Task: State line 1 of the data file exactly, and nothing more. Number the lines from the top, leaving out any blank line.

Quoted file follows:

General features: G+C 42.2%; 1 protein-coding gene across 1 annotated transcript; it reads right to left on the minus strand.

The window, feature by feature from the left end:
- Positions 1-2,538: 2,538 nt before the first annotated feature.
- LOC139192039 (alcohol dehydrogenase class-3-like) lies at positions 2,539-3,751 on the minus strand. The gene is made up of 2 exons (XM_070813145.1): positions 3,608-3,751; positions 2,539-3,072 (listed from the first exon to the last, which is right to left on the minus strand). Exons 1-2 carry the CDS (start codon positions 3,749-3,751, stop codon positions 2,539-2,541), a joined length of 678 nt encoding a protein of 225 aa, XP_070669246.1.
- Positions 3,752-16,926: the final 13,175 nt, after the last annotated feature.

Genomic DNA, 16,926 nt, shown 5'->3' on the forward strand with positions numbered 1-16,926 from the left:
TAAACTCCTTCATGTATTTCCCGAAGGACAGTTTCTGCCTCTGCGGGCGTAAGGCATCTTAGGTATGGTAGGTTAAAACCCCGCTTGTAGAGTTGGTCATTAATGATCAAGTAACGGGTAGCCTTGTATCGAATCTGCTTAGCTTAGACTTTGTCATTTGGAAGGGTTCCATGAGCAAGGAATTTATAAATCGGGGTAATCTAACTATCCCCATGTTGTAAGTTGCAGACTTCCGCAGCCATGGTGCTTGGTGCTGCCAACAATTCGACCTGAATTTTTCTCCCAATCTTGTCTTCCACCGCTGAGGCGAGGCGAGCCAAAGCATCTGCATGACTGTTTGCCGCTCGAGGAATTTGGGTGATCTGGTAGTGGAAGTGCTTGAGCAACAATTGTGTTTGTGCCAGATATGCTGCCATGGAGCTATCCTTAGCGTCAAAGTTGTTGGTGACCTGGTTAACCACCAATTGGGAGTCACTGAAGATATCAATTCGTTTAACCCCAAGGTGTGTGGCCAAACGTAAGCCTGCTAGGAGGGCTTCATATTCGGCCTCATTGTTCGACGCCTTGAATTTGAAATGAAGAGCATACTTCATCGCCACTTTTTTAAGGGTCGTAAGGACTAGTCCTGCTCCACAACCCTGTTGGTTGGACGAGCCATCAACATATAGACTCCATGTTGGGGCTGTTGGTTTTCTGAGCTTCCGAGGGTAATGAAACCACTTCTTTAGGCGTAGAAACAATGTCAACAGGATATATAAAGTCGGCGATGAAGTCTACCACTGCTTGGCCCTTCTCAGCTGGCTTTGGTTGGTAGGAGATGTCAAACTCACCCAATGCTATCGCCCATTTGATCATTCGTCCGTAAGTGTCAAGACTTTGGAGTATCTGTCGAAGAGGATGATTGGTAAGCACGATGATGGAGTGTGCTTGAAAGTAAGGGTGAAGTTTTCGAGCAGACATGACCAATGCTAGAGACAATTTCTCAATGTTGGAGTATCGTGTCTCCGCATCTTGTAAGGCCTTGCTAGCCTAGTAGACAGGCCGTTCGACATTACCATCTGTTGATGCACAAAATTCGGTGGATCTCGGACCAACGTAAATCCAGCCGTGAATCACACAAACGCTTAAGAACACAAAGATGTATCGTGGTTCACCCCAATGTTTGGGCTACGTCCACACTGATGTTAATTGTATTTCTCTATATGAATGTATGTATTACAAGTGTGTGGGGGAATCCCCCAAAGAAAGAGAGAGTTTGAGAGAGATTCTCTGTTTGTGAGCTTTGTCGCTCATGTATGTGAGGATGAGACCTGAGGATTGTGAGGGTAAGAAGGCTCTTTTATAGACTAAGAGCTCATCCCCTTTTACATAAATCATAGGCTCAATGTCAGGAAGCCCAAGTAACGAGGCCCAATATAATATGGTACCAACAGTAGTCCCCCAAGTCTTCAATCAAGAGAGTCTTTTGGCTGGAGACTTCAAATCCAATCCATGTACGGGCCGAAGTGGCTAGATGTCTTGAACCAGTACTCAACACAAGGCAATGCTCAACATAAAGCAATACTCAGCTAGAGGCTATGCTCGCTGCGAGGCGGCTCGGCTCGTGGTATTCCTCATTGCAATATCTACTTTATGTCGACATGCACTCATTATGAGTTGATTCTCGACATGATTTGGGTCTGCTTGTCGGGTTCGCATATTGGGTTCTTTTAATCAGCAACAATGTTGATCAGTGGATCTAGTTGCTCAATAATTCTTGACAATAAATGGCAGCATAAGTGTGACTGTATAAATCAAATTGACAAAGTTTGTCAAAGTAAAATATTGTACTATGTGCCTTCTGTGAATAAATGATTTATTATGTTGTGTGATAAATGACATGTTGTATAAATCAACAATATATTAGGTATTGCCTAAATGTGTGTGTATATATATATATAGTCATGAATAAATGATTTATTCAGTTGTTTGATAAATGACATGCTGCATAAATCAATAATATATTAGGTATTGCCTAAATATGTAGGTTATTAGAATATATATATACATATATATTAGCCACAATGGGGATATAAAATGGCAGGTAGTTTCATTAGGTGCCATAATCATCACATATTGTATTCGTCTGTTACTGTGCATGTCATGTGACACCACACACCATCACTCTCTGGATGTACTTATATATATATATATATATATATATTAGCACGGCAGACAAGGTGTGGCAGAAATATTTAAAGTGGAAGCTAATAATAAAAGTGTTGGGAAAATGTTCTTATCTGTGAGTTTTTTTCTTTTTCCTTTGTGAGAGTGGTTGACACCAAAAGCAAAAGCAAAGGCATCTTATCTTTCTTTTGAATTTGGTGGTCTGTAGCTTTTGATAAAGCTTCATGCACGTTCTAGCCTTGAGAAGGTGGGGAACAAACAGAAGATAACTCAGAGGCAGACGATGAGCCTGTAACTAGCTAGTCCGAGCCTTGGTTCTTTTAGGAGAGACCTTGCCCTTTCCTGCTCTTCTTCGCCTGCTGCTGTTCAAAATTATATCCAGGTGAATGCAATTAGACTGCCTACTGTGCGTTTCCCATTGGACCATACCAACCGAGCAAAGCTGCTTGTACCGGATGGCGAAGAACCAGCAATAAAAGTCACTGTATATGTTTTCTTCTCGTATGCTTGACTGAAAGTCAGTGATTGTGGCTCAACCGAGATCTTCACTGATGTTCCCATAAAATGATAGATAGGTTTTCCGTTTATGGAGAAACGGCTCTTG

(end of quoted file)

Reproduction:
General features: G+C 42.2%; 1 protein-coding gene across 1 annotated transcript; it reads right to left on the minus strand.